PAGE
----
(The following is a security alert from the UTU’s Rail Safety Task Force.)
Rail security remains a constant threat to the nation’s railroads and our members. President Futhey wrote of this concern in a recent leadership message, “We need training to spot trouble.”
Based on recent events, the UTU’s Rail Safety Task Force strongly encourages all railroaders to remain vigilant in our effort to recognize potential threats.
That message was hammered home at a recent FRA hazardous materials seminar in Hot Springs, Ark. The hazardous materials specialist told a chilling story of a recent routine inspection of a rail yard.
The FRA specialist was approached by a conductor and asked, “Are you back again? We were just inspected a few days ago.”
The FRA specialist inquired about the suspicious individual’s description and what happened. Immediately, he realized that the FRA had no one in the region that fit the description.
The facts became more chilling.
When the possible terrorist was asked by a crew member as to whom he was, the individual flipped out a badge and quickly closed it without giving the crew member an opportunity to inspect it. The suspicious individual went as far as to inquire about the chemicals vinyl chloride and ammonia nitrate — if there were any cars in the yard with those chemicals, and the frequency they were there.
With rail crews subjected to physical abuse, robberies and threats from public trespassers, the potential for a breach in security seems to be trending in the wrong direction.
The UTU Rail Safety Task Force reminds our members to focus on the following:
KNOW YOUR WORKSITE: Know your area officers, co-workers, FRA and TSA inspectors — if not personally, at least by name or face.
If a person or vehicle looks out of place, and you are unsure of who an individual is, or if suspicions arise for any reason, follow your railroad’s guidelines to ensure that person remains on the property. In many cases this may involve contacting the proper authority to handle the threat.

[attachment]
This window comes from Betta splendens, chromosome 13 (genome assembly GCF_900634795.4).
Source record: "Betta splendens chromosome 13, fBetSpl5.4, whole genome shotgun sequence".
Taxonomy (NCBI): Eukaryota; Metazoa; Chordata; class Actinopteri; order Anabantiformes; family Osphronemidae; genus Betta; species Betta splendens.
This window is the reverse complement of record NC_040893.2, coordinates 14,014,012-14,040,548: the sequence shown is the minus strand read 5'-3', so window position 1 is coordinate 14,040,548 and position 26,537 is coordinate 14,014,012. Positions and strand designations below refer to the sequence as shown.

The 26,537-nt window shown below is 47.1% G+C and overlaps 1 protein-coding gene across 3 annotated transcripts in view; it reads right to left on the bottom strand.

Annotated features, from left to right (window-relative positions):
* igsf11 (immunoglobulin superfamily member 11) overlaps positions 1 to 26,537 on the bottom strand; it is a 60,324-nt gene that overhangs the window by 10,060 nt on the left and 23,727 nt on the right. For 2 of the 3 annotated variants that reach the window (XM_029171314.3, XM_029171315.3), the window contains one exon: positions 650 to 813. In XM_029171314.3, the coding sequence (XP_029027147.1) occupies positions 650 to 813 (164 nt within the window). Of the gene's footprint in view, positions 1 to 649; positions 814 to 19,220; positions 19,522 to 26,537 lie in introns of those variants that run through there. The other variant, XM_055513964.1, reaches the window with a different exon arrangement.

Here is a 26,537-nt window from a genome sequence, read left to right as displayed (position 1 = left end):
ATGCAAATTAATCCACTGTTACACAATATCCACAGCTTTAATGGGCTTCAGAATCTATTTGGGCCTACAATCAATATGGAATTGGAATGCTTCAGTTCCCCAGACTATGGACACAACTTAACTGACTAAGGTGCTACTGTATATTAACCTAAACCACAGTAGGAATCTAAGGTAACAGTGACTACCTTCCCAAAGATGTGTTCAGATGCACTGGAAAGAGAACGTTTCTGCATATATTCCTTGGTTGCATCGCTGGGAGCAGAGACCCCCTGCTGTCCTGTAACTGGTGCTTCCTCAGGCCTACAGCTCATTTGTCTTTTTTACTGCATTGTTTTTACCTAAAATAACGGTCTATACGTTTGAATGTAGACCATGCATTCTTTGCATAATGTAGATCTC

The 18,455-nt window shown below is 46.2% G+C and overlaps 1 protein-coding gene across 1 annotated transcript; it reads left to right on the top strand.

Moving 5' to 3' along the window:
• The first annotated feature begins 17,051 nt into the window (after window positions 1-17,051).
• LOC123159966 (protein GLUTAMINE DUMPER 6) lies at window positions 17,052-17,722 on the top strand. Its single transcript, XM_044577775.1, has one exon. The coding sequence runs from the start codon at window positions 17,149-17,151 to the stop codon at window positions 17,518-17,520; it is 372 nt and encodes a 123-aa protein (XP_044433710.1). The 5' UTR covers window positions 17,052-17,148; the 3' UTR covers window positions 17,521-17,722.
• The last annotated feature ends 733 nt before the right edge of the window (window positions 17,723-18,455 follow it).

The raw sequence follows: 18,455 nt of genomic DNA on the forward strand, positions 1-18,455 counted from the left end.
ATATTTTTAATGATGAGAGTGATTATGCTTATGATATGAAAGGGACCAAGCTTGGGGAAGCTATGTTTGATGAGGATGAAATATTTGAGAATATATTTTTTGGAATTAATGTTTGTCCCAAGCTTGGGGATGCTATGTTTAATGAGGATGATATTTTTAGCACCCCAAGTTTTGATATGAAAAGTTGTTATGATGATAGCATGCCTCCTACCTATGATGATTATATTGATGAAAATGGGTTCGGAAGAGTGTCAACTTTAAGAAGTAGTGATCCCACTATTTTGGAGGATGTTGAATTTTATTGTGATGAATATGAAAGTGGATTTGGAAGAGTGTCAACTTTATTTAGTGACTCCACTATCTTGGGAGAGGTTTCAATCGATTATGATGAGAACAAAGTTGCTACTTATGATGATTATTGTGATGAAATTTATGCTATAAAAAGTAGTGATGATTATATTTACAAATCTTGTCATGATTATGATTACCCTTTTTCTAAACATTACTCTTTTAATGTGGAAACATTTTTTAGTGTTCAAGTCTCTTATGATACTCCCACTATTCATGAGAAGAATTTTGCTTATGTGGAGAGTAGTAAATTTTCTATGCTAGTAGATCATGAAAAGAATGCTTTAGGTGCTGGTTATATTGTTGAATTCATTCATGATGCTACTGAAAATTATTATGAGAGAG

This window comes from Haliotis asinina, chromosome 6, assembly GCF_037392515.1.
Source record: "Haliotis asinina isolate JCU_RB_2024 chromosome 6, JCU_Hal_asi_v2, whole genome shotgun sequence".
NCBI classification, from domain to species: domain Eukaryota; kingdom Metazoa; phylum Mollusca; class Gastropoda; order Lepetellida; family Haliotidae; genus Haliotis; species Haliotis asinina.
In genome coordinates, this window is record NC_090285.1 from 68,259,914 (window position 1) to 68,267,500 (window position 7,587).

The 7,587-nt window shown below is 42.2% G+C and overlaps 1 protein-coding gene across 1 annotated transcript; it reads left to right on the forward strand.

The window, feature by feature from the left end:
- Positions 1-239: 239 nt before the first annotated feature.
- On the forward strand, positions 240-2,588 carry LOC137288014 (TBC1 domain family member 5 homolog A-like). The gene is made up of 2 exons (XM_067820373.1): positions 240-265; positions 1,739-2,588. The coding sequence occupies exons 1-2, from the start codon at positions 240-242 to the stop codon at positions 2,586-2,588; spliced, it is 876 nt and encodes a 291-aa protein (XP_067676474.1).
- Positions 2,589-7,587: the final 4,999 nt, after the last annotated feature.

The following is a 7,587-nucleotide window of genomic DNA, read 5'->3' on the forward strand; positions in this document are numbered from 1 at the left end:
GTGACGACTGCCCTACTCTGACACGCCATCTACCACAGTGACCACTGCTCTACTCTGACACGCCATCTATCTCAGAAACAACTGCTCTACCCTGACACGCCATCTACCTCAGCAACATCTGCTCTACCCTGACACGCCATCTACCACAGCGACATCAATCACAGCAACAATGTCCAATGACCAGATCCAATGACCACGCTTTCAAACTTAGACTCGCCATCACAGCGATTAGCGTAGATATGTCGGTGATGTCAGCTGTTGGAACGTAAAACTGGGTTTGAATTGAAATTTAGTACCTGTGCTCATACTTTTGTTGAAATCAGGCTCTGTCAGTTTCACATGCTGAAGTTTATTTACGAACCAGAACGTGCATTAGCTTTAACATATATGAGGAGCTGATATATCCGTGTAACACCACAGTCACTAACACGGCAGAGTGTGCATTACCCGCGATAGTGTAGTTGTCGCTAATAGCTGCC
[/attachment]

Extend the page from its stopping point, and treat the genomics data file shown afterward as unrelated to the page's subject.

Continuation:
All federal agents are required to present proper identification upon request. In cases of trespassers, caution should always be taken and it may be best to let those authorized to handle such situations handle them.
MAINTAIN SITUATIONAL AWARENESS: Be aware of suspicious individuals and items. We generally travel and work the same areas. If something looks out of place, report it immediately. Do not leave a potential threat for others to handle.
Be aware of high risk locations, such as fuel facilities, hazardous materials cars, radio towers, and dimly lit areas. Make sure to inspect safety appliances and use them if they are required.
Inspect all locks, gates, doors and derails that are used as safety devices, and report those that are found to be damaged or missing to the proper authority.
As always, our first line of defense is ensuring that any issues that may impair our personal safety are properly handled in an expedient manner. Those on the ballast see or hear it first, and it is those on the ballast who are most in harm’s way.
For more information on the UTU Rail Safety Task Force, click below:
The 24 days between Dec. 22 and Jan. 14 have proven the most deadly for railroad workers. More fatalities and career-ending injuries occur during this calendar period than any other.
With the holiday season upon us, we owe it to ourselves and our families to keep the season joyous and free from needless sorrow. Safety is a gift we keep giving our families.
Returning home to our families in one piece requires more than simply saying, “Be careful out there.”
Since 1998, the Switching Operations Fatalities Analysis (SOFA) working group — comprised of representatives from labor, management and the FRA — has devoted itself to bringing railroaders home to their families in one piece.
SOFA’s five lifesaving tips can save yours, as they have saved countless other railroaders from death and career-ending injuries:
Secure all equipment before action is taken.